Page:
The site of the St. Valentine’s Day Massacre is among the most infamous in Chicago history. Yet today, if one visits the Chicago neighborhood where it happened no physical relics or reminders remain of the legendary massacre. I set out to investigate what happened to the site and wound up discovering that remains of the garage are scattered around the globe. In fact, the history of the site and those relics as incredible a story as the massacre itself.
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Capone vs. Moran
On the morning of February 14, 1929 four unknown assailants, two dressed as Chicago policemen, gunned down seven men in a Lincoln Park neighborhood garage. This crime shocked the nation and had long-term effects on local and national law enforcement and politics.
Officially, the St. Valentine’s Day Massacre is an unsolved crime. The Chicago police were never able to identify the perpetrators and no one ever confessed. But nobody really doubted who was behind the hit: Al Capone. His Chicago Outfit, an Italian gang based on the South Side, were waging a long, bloody war with Bugs Moran‘s North Side Irish gang. All the victims of the massacre were associates of the North Side gang. Moran himself was to be there, but fortuitously fled before the shooting began. Capone apparently planned the massacre as a means of ending a five-year war over the city’s vice businesses. The gangster wars did die down, but not because Capone won.
Up to that time Capone had been a popular gangster–one could say even a celebrity. People thought he was the best. He courted publicity and openly allied his gang with the corrupt administration of Mayor William Hale Thompson. Many Chicagoans considered him a modern day Robin Hood. Yet this infamous Chicago event was so savage, bloody, and brazen that the public, newspapers, and law enforcement all turned on Capone. The press declared him “Public Enemy #1” in 1930. A year later, the Feds finally got Capone, convicting him of tax evasion. His downfall, which started with the massacre, changed the trajectory of organized crime’s power in Chicago and beyond.
THE NEIGHBORHOOD SITE OF THE ST. VALENTINE’S MASSACRE
The massacre happened inside the SMC Cartage Company‘s garage located at 2122 North Clark Street in Lincoln Park. Today, Lincoln Park is among the toniest of Chicago neighborhoods, but at the time it was frequently a battleground between the syndicates. It often surprises locals and visitors to learn that the leafy avenues blocks from the lakefront used to be riddled with bullets.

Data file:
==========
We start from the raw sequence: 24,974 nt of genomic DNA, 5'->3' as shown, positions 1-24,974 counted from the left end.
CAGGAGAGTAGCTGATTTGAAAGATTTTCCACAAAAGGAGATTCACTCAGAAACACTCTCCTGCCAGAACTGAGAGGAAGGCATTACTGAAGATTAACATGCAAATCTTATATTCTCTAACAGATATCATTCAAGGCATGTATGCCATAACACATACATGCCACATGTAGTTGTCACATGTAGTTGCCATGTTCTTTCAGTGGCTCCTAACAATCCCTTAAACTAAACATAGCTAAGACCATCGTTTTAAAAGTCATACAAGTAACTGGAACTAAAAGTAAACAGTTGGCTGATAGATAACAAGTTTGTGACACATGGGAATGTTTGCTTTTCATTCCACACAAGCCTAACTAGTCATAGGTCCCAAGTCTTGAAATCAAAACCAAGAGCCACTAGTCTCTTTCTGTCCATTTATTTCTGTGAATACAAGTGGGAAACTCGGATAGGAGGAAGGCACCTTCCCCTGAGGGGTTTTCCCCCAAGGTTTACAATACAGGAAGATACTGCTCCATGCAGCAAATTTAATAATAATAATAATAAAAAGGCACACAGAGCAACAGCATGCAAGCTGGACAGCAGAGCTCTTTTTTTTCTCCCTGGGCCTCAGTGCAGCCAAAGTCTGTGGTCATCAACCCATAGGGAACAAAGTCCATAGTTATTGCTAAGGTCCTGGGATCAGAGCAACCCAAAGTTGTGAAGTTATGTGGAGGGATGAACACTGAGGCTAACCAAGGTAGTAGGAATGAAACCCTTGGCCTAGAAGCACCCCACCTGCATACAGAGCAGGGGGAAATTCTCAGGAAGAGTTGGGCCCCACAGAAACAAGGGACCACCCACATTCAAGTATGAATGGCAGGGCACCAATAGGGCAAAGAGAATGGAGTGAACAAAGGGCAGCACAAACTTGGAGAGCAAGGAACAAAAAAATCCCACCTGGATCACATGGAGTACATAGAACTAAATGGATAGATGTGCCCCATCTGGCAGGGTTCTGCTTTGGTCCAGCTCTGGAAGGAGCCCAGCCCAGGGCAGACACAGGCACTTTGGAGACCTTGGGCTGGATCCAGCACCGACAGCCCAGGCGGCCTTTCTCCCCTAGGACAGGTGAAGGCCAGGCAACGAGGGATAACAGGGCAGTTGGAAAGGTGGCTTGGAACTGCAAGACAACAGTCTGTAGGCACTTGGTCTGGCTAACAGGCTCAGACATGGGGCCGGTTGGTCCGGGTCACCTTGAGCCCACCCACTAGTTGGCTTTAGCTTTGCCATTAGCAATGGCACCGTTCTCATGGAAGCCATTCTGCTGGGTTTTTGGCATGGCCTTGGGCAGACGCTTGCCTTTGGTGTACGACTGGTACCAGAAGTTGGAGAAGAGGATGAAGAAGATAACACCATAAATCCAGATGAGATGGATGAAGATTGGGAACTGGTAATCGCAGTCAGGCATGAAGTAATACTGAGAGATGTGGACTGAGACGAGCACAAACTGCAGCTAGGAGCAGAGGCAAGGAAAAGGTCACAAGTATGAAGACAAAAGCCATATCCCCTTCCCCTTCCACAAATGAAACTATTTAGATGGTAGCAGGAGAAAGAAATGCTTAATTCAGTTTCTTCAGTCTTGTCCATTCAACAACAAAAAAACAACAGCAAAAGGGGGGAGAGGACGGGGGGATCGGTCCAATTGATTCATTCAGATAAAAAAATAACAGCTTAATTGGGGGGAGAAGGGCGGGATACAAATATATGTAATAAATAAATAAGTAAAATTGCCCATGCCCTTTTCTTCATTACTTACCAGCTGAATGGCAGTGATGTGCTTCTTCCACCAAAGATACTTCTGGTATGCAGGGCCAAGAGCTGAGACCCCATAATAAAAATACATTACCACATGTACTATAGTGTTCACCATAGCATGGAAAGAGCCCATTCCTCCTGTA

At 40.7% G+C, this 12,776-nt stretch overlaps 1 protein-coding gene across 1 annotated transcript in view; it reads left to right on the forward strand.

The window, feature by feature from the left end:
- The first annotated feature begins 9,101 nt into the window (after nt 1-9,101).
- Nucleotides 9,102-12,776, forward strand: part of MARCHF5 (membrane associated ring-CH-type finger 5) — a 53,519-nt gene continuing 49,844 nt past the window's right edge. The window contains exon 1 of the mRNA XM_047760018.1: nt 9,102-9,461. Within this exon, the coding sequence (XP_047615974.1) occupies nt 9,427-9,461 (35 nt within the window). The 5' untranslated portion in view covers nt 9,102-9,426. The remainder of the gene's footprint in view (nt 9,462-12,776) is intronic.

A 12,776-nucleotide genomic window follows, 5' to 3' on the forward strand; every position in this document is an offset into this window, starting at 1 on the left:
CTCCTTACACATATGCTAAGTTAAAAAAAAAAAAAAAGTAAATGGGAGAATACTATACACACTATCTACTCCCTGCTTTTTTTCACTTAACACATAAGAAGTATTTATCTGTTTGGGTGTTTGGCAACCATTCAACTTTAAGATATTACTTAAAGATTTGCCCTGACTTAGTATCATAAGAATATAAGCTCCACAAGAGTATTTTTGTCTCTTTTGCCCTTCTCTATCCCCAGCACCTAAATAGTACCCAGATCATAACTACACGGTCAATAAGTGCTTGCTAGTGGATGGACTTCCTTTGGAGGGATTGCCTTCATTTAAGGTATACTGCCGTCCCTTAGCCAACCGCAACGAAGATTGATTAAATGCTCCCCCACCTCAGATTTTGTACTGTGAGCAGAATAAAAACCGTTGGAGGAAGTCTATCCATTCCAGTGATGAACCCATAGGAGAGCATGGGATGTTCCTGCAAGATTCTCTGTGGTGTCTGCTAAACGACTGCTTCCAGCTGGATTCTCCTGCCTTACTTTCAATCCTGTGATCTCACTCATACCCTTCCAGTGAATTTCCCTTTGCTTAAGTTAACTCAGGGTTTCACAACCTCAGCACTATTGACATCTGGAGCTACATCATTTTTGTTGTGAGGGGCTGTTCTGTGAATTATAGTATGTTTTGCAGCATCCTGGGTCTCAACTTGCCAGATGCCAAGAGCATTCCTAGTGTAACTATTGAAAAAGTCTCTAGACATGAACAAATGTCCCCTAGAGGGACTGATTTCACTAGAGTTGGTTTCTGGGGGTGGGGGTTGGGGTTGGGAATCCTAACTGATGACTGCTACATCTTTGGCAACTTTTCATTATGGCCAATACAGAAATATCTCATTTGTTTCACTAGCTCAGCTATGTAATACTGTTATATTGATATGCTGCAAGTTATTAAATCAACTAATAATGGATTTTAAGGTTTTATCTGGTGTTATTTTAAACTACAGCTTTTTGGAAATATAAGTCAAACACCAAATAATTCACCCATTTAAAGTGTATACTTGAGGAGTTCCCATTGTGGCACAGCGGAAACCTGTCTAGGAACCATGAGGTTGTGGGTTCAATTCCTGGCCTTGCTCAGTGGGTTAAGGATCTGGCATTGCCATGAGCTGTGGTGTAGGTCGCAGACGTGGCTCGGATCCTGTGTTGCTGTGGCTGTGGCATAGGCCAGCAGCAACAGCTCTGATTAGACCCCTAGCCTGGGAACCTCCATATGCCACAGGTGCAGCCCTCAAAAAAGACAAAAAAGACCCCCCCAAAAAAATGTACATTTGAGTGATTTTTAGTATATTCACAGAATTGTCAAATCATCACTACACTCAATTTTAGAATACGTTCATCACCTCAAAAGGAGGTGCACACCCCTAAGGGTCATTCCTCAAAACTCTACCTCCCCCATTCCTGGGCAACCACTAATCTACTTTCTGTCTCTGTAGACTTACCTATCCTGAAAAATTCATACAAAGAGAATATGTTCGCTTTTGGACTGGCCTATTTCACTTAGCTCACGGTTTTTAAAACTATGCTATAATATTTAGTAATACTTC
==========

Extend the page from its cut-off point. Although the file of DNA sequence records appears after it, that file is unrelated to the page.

The SMC Cartage Company was a front for the North Side gang’s liquor distribution in the neighborhood. The hit men lined Moran’s men up against the rear wall of the garage and then fired dozens of rounds from two Thompson submachine guns. Bullet holes and blood spatters covered the wall’s bricks.
The garage itself became a tourist attraction almost immediately after the initial shock wore off. According to an old account on prairieghosts.com, “[i]n 1949, the front portion of the SMC Garage was turned into an antique furniture storage business by a couple who had no idea of the building’s bloody past. They soon found that the place was visited much more by tourists and curiosity-seekers than by customers and eventually closed the business.”
Morbid curiosity made the building unusable for typical business, clearly. So it was demolished in 1967. Four collectors wanted to get their hands on the famous rear wall where the killing happened. The afterlife of that grisly wall is the weirdest part of the legacy of the site of the St. Valentine’s Day Massacre.
George Patey and His Bricks
The winner, if you could call it that, was a Canadian businessman named George Patey. He never disclosed exactly how much he paid other than saying “a few thousand dollars.” He had the 414 bricks from the rear wall shipped to Vancouver, Canada. Patey’s first took the bricks on the road, showing them in places like galleries and shopping malls. The Pacific National Exhibition Grounds banned the bricks for being too violent a subject.